And if you haven’t made your four target books yet, there are still a couple of days left in March and the Easter break is here, so it’s not too late to get cracking. Of course, there’s nothing stopping you extending your NZ Book Month reading into April and beyond; there are so many great Kiwi writers to choose from.

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Kids’ Books: picks from our latest newsletter

Hey kids, looking for some great new books to read? Check out these cool titles from our March Kids’ Books newsletter:

Cover: Treasure on Superstition MountainCover: A Hero for WondLaCover: Face BookCover: The Secret Order of the Gumm Street GirlsCover: Aladdin and the Enchanted LampCover: Three Times LuckyCover: Return to the WillowsCover: The Annotatated Phantom Tollbooth

Subscribe to our newsletters and get our latest titles and best picks straight to your inbox.

For more great reads for kids, check out our Fun to Read page – it links you to reading lists, if you likes, interactive quizzes and lots more.

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Book Launch!

Lee and AbbyWhat a busy weekend I had with lots of ‘writerly’ activities going on. On Friday evening I was thrilled to attend the Oceanbooks New Zealand Book Month event, Celebrate!, which included the launch of Beyond This Age, a collection of speculative fiction written by intermediate school students, edited by ME and my colleague Piper Mejia (that’s her hiding behind me in the photo below).

Book launch

It was fun to meet some of our student contributors, many of whom were having stories published for the very first time, a cause for great excitement. Believe me, no matter how old you are, it’s still a thrill to hold a book in your hand knowing that you have played a part in its creation, and especially to see your name in print.

Our competition winners, Ashleigh (right) and Helena (left) received flowers from the very glamorous Susan Brocker, one of Tauranga’s best-loved writers for children. The author of titles like Restless Spirit and Saving Sam, Susan was one of the Beyond This Age competition judges, who helped behind the scenes to select the winning stories, as well as those which would go into the anthology.

Launch photo

Apart from our intermediate school  writers, a number of other writers were also there to launch their first book in print, including Kathy Berger Sewell who launched Hāere Ra Harry, a picture book beautifully illustrated by artist Andria Brice, and Garth Lawless, a new talent on the fantasy scene, who released Guardians of the Shimmer, the first of a trilogy.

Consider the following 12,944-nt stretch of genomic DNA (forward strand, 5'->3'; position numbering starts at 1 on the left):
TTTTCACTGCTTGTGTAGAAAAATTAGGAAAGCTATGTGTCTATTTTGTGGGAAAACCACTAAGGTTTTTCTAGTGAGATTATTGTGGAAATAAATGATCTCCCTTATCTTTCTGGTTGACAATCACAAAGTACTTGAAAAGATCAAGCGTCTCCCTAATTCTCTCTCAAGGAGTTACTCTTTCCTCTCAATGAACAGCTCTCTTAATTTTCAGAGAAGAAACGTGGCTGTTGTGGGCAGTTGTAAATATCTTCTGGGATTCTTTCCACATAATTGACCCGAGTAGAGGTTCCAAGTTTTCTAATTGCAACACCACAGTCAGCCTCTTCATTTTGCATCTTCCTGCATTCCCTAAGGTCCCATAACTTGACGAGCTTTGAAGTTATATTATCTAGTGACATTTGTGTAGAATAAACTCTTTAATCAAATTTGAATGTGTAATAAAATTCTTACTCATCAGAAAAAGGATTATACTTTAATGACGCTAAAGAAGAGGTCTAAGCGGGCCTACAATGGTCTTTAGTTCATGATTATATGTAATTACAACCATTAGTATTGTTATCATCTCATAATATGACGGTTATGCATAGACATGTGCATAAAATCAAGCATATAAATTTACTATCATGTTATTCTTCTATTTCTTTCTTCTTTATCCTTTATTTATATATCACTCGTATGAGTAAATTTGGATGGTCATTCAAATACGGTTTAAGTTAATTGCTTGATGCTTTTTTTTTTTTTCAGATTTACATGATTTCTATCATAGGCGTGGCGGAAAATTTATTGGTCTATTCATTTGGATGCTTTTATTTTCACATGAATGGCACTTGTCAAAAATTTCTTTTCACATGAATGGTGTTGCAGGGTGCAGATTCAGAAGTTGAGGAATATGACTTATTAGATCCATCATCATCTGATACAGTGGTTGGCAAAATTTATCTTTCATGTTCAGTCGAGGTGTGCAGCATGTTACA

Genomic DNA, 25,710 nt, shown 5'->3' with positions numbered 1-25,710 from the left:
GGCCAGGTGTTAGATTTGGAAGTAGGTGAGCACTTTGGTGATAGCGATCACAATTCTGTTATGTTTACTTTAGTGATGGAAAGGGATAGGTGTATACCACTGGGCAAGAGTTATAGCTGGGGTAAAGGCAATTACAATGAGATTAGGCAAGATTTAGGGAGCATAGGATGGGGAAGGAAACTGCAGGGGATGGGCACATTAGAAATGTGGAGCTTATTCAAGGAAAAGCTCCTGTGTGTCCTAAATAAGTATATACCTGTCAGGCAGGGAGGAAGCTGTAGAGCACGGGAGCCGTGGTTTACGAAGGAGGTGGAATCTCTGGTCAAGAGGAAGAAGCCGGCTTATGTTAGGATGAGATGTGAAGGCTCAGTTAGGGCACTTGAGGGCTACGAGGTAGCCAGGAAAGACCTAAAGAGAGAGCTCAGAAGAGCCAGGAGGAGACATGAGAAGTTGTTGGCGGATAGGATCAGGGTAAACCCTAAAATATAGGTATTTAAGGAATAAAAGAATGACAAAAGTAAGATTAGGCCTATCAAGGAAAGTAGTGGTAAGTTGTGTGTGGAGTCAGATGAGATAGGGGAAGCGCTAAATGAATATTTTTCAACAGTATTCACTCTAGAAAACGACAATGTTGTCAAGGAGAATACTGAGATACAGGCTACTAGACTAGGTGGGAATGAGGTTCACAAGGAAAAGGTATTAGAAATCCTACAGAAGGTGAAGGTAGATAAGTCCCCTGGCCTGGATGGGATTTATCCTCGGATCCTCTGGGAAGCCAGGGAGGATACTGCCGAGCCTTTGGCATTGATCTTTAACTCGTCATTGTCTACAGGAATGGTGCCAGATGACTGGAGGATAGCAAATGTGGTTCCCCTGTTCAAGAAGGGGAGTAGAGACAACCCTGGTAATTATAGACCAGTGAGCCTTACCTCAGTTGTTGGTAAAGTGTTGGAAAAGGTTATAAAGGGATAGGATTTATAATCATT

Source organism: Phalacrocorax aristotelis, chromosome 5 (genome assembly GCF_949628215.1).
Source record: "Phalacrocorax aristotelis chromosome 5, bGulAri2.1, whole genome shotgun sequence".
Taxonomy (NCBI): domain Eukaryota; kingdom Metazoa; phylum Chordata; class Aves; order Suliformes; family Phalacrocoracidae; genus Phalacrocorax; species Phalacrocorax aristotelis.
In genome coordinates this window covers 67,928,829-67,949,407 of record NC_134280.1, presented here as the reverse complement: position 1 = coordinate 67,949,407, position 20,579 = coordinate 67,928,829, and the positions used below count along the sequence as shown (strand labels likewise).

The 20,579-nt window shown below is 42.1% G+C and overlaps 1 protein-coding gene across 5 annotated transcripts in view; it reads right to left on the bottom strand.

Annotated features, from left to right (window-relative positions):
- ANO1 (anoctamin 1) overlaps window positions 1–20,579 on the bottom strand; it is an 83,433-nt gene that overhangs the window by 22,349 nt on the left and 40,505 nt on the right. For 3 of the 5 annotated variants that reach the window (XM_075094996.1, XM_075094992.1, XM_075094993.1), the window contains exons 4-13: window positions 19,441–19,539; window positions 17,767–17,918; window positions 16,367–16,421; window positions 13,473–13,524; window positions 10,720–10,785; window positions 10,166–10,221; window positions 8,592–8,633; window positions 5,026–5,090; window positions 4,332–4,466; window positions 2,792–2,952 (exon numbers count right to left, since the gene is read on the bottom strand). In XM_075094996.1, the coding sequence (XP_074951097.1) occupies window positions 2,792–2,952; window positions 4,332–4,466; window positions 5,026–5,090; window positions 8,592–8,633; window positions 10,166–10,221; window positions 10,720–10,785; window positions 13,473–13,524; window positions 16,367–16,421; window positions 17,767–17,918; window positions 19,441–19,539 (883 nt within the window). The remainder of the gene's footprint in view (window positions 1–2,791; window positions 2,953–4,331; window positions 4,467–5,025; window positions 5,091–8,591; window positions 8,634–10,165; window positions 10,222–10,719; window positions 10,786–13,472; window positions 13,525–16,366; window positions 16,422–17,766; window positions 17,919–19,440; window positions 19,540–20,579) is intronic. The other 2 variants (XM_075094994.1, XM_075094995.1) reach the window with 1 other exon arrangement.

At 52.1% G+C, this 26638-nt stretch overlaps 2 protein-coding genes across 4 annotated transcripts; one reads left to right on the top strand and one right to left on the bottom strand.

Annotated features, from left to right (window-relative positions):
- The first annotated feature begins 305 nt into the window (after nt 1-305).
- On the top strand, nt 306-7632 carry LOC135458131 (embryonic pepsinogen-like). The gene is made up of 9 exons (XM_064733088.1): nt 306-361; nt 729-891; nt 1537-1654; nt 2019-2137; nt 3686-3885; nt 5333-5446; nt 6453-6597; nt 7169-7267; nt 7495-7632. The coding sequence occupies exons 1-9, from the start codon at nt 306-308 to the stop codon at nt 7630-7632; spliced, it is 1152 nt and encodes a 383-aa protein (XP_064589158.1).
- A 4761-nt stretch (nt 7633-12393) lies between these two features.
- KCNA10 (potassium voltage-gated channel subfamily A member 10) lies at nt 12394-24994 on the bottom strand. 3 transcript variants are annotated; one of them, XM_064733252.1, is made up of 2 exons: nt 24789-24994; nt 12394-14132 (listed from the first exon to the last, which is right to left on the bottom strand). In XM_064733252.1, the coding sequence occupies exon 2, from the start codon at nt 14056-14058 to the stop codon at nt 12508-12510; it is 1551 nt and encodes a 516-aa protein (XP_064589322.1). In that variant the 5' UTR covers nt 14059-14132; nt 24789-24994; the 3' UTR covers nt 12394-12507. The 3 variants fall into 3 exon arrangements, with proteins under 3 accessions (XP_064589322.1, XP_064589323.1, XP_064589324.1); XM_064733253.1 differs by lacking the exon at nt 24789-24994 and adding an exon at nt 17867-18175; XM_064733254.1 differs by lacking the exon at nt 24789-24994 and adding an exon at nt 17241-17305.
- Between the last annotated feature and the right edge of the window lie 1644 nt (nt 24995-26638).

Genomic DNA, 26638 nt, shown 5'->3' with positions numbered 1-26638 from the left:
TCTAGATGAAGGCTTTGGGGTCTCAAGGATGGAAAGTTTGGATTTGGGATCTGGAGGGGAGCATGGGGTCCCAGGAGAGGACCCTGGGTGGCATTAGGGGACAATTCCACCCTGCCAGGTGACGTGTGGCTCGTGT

Des Hunt gives a talkAlso attending was Des Hunt, well-known New Zealand author of favourites like Cry of the Taniwha, The Crocodile’s Nest and Crown Park. Des delighted guests with books he had enjoyed as a boy and imparted an important message about the need for quality New Zealand literature to educate, inform and inspire our young people, a significant theme, I think, for New Zealand Book Month.

And then on Saturday, I met with the central branch of the Speculative Fiction Writers of New Zealand. Just like sports practice, writers’ groups are great for keeping writers motivated, helping us learn new techniques, and providing new information about books and publishing. It was also a great day to sit on the deck and eat chocolate cake!

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Fast Five with Melanie Drewery

  • Why did you want to be a writer?

Because I have always had a vivid imagination, and when I was small I was a real chatterbox with lots of ideas to share. Writing is sort of like talking a lot on paper.

  • What’s the best thing about being a writer?

I can put my ideas into a story and they will reach heaps and heaps of people I may never even meet! My words might make someone laugh or cry, they might even teach them something or change the way they look at the world. That’s pretty amazing.

  • What’s your favourite New Zealand book?

Under the Mountain.

  • What do you love most about New Zealand?

Oh I can’t just love one thing, I need at least two, so I’m going to cheat here. I love our beaches, and being able to swim or walk by the sea every day. I also love our own unique culture, and how much more Te Reo Maori and Maori expressions have become part of everyone’s culture.

  • What do you love most about libraries?

I love being able to read lots and lots and lots of books. Is it weird to say I also love the bookish smell of libraries, yum, all those words wiggling around in their books and making their own special smell.

Melanie Drewery is an author, illustrator and artist who writes primarily for children. Koro’s Medicine was a finalist in the Picture Book Category of the 2005 New Zealand Post Book Awards for Children & Young Adults, and the Maori translation of this title, by Kararaina Uatuku, won the 2005 Te Kura Pounamu Award. Melanie won the Picture Book section of the 2008 New Zealand Post Book Awards for Children and Young Adults for her book Tahi: One Lucky Kiwi.

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Fast Five with Sarah Johnson